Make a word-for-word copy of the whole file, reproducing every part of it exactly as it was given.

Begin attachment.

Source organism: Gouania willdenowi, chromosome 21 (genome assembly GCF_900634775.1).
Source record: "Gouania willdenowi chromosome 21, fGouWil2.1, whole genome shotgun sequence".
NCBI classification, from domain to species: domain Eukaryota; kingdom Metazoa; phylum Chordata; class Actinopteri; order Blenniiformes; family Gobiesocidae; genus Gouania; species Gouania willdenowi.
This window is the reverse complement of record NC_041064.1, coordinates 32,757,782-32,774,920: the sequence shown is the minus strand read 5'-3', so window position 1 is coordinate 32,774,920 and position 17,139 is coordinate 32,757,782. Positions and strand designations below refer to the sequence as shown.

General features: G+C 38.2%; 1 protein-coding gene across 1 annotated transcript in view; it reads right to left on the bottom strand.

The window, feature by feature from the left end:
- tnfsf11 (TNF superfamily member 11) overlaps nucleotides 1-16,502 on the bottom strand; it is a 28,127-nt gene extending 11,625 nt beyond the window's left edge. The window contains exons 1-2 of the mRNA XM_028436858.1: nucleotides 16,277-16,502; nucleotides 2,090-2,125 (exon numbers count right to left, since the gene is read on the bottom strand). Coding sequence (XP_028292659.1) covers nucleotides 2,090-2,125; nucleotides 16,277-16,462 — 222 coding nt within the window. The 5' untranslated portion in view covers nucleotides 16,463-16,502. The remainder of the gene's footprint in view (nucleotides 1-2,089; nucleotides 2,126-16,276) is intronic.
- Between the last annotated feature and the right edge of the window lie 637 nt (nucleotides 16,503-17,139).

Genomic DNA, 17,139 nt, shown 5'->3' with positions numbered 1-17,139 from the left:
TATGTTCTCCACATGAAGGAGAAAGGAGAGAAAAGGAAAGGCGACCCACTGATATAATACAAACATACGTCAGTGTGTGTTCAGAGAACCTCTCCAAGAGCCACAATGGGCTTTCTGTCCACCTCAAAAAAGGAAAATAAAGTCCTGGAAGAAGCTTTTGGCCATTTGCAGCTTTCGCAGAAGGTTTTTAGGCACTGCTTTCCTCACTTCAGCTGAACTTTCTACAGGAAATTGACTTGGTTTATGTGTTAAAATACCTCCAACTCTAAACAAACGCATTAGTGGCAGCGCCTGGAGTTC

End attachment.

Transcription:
Source organism: Gouania willdenowi, chromosome 21 (genome assembly GCF_900634775.1).
Source record: "Gouania willdenowi chromosome 21, fGouWil2.1, whole genome shotgun sequence".
NCBI classification, from domain to species: domain Eukaryota; kingdom Metazoa; phylum Chordata; class Actinopteri; order Blenniiformes; family Gobiesocidae; genus Gouania; species Gouania willdenowi.
This window is the reverse complement of record NC_041064.1, coordinates 32,757,782-32,774,920: the sequence shown is the minus strand read 5'-3', so window position 1 is coordinate 32,774,920 and position 17,139 is coordinate 32,757,782. Positions and strand designations below refer to the sequence as shown.

General features: G+C 38.2%; 1 protein-coding gene across 1 annotated transcript in view; it reads right to left on the bottom strand.

The window, feature by feature from the left end:
- tnfsf11 (TNF superfamily member 11) overlaps nucleotides 1-16,502 on the bottom strand; it is a 28,127-nt gene extending 11,625 nt beyond the window's left edge. The window contains exons 1-2 of the mRNA XM_028436858.1: nucleotides 16,277-16,502; nucleotides 2,090-2,125 (exon numbers count right to left, since the gene is read on the bottom strand). Coding sequence (XP_028292659.1) covers nucleotides 2,090-2,125; nucleotides 16,277-16,462 — 222 coding nt within the window. The 5' untranslated portion in view covers nucleotides 16,463-16,502. The remainder of the gene's footprint in view (nucleotides 1-2,089; nucleotides 2,126-16,276) is intronic.
- Between the last annotated feature and the right edge of the window lie 637 nt (nucleotides 16,503-17,139).

Genomic DNA, 17,139 nt, shown 5'->3' with positions numbered 1-17,139 from the left:
TATGTTCTCCACATGAAGGAGAAAGGAGAGAAAAGGAAAGGCGACCCACTGATATAATACAAACATACGTCAGTGTGTGTTCAGAGAACCTCTCCAAGAGCCACAATGGGCTTTCTGTCCACCTCAAAAAAGGAAAATAAAGTCCTGGAAGAAGCTTTTGGCCATTTGCAGCTTTCGCAGAAGGTTTTTAGGCACTGCTTTCCTCACTTCAGCTGAACTTTCTACAGGAAATTGACTTGGTTTATGTGTTAAAATACCTCCAACTCTAAACAAACGCATTAGTGGCAGCGCCTGGAGTTC